baseball cursing, 1898

Benjamin Zimmer bgzimmer at BABEL.LING.UPENN.EDU
Thu Dec 6 04:36:15 UTC 2007

On Dec 5, 2007 1:22 AM, Douglas G. Wilson <douglas at> wrote:
> This is how it seems to me too: a joke, probably by some baseball
> fans with surreptitious access to a printing press, of indeterminate
> date: could be 1898, could be much later as John Baker says.
> The lack of specificity in the ostensible authorship ("the
> Committee") is suspicious, as JL implies. The lack of any
> specification of the intended addressee(s) is also suspicious.
> Furthermore, it seems to me that such a document could have (and if
> genuine probably would have) conveyed the same message without any
> ambiguity using fewer and shorter examples and using expurgated forms
> such as "f--k", "c--t", "c--k", etc. for the most unacceptable words,
> at the very least.

Geoff Nunberg makes this point more forcefully in a column by King
Kaufman on

Robert Lifson, president of Robert Edward Auctions, and several
experts he's consulted say they believe the letter is legitimate. If
so, it would represent the earliest printed record of two obscenities.
You're going to have to pardon some more language: The record-setting
oaths are "Go fuck yourself," previously traced in print to 1920, and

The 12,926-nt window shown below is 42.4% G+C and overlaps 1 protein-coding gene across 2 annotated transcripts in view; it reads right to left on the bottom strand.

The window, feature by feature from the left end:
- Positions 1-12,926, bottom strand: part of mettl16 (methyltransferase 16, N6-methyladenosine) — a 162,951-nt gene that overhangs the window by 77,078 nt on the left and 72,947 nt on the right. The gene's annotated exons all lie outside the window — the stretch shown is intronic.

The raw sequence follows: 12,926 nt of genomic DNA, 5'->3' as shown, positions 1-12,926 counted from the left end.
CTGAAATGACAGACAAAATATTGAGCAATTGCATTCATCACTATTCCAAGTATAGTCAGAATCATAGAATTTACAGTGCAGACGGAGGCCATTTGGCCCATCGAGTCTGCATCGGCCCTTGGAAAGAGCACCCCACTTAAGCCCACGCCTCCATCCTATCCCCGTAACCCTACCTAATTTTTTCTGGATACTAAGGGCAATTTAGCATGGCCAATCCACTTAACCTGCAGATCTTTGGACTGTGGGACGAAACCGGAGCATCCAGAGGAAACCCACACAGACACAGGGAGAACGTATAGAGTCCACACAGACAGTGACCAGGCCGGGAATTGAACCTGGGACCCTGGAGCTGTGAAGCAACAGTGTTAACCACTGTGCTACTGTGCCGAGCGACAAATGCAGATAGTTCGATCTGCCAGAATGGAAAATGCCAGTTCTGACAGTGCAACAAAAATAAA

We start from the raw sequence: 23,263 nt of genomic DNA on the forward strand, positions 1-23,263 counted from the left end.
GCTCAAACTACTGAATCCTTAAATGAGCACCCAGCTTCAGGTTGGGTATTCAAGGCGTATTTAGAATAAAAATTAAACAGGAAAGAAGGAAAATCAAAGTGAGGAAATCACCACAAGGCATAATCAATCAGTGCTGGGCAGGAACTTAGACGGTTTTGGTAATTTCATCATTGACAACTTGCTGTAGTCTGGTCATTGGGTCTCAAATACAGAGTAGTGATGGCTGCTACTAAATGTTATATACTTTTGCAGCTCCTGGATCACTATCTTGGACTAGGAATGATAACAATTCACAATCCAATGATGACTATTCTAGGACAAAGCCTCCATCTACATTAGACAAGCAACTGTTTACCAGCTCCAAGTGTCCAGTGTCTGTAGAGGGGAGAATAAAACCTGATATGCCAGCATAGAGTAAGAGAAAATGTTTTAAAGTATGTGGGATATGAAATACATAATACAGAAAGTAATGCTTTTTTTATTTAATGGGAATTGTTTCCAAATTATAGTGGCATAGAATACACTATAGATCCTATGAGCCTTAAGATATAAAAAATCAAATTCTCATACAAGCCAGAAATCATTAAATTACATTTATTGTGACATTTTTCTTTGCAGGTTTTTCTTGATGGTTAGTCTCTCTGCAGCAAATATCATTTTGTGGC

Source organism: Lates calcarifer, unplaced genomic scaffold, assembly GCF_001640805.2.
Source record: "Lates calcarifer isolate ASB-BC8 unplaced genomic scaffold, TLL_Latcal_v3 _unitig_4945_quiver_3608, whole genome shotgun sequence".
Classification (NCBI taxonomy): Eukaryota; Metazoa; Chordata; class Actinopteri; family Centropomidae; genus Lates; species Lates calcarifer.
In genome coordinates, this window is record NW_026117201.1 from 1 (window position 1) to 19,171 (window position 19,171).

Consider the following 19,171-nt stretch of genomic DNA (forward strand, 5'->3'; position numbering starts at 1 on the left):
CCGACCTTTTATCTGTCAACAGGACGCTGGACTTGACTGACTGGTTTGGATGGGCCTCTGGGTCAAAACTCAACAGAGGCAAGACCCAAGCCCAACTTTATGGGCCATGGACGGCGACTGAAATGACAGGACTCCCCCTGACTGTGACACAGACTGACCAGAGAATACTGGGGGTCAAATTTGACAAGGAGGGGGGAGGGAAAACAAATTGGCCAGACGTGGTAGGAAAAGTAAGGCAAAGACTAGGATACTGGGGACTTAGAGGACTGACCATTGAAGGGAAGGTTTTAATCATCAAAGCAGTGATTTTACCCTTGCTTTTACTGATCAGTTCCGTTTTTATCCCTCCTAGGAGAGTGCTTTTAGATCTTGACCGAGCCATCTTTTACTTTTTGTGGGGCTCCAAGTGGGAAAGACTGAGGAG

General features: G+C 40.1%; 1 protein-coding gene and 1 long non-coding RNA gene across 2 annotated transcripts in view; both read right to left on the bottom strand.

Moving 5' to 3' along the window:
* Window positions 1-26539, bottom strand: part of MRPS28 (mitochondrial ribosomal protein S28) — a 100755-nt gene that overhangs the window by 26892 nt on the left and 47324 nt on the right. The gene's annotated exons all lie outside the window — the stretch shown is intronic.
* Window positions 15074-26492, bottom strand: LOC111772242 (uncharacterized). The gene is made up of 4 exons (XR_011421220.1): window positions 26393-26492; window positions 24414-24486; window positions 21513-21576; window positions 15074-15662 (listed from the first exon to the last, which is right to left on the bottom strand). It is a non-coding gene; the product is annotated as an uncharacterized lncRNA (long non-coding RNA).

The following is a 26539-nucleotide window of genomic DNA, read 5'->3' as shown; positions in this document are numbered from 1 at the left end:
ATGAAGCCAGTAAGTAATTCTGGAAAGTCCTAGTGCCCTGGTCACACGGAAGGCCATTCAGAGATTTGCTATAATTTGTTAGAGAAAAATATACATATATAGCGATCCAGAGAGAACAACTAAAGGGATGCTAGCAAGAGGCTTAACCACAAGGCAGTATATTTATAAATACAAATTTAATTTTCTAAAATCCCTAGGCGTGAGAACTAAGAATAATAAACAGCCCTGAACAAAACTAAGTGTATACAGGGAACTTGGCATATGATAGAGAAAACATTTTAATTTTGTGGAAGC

"cocksucker," which had gone back as far as 1902.
"This is sort of like winning two gold medals!" Lifson jokes.
But linguist Geoffrey Nunberg of UC-Berkeley, who has written about
the use of profanity in the HBO 1870s western "Deadwood," says in an
e-mail that the letter is a "clumsy hoax -- either entirely a modern
concoction or a modern alteration of a contemporary document."
The letter lists eight examples of oaths that would make Tommy Lasorda blush.
Nunberg, the Berkeley linguist, cites this section as the best
argument for the letter being a hoax. "It is inconceivable that the
authors of such a document in this period would have quoted the
player's 'Go fuck yourself' verbatim," he writes, "or repeated any of
the other imprecations (not even the 'damn' of 'didn't give a damn,'
which would have been rendered as 'd____')."

How off-base is Kaufman with his antedating info? HDAS has an 1897
cite for "go and f..k yourself", which seems pretty close to "go fuck
yourself." As for  "cocksucker", I'm not sure what the earliest Jesse
et al. currently have for the general "SOB"-style epithet,  but 1902
doesn't seem right (Kaufman links to a 2002 article in _Verbatim_ by
Fred Shapiro that cites a Texas court transcript with "cock-sucking
son of a bitch", not "cocksucker").

--Ben Zimmer

The American Dialect Society -

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